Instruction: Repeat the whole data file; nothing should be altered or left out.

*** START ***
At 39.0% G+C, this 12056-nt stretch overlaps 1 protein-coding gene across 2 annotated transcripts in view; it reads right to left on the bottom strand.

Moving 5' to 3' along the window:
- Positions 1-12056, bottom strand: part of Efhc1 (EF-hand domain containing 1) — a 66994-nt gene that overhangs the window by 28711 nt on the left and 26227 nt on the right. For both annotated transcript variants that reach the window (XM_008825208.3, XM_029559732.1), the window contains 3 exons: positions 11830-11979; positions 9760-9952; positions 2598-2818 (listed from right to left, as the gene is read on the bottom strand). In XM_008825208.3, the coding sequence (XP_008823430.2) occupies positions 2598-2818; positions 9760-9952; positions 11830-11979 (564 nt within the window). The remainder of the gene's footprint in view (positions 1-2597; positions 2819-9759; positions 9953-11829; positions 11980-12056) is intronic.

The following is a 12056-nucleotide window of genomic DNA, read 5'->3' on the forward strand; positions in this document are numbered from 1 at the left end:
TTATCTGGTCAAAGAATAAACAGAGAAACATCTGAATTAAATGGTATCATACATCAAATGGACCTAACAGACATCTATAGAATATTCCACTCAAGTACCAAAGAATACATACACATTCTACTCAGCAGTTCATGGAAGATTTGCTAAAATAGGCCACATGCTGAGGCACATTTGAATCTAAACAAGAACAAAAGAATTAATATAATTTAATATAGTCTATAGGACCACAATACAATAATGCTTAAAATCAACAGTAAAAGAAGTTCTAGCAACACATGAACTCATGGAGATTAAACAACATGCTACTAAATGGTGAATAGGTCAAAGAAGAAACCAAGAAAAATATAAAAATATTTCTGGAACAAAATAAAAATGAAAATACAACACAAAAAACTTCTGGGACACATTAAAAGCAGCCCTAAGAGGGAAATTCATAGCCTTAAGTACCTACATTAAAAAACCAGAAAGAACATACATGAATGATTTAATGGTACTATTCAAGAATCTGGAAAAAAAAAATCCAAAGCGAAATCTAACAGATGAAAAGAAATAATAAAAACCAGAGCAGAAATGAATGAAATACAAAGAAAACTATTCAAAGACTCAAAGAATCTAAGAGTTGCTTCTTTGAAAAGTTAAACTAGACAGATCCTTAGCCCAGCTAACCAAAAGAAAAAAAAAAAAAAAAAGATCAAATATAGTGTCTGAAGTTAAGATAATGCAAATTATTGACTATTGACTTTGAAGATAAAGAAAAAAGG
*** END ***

At 39.0% G+C, this 12056-nt stretch overlaps 1 protein-coding gene across 2 annotated transcripts in view; it reads right to left on the bottom strand.

Moving 5' to 3' along the window:
- Positions 1-12056, bottom strand: part of Efhc1 (EF-hand domain containing 1) — a 66994-nt gene that overhangs the window by 28711 nt on the left and 26227 nt on the right. For both annotated transcript variants that reach the window (XM_008825208.3, XM_029559732.1), the window contains 3 exons: positions 11830-11979; positions 9760-9952; positions 2598-2818 (listed from right to left, as the gene is read on the bottom strand). In XM_008825208.3, the coding sequence (XP_008823430.2) occupies positions 2598-2818; positions 9760-9952; positions 11830-11979 (564 nt within the window). The remainder of the gene's footprint in view (positions 1-2597; positions 2819-9759; positions 9953-11829; positions 11980-12056) is intronic.

The following is a 12056-nucleotide window of genomic DNA, read 5'->3' on the forward strand; positions in this document are numbered from 1 at the left end:
TTATCTGGTCAAAGAATAAACAGAGAAACATCTGAATTAAATGGTATCATACATCAAATGGACCTAACAGACATCTATAGAATATTCCACTCAAGTACCAAAGAATACATACACATTCTACTCAGCAGTTCATGGAAGATTTGCTAAAATAGGCCACATGCTGAGGCACATTTGAATCTAAACAAGAACAAAAGAATTAATATAATTTAATATAGTCTATAGGACCACAATACAATAATGCTTAAAATCAACAGTAAAAGAAGTTCTAGCAACACATGAACTCATGGAGATTAAACAACATGCTACTAAATGGTGAATAGGTCAAAGAAGAAACCAAGAAAAATATAAAAATATTTCTGGAACAAAATAAAAATGAAAATACAACACAAAAAACTTCTGGGACACATTAAAAGCAGCCCTAAGAGGGAAATTCATAGCCTTAAGTACCTACATTAAAAAACCAGAAAGAACATACATGAATGATTTAATGGTACTATTCAAGAATCTGGAAAAAAAAAATCCAAAGCGAAATCTAACAGATGAAAAGAAATAATAAAAACCAGAGCAGAAATGAATGAAATACAAAGAAAACTATTCAAAGACTCAAAGAATCTAAGAGTTGCTTCTTTGAAAAGTTAAACTAGACAGATCCTTAGCCCAGCTAACCAAAAGAAAAAAAAAAAAAAAAAGATCAAATATAGTGTCTGAAGTTAAGATAATGCAAATTATTGACTATTGACTTTGAAGATAAAGAAAAAAGG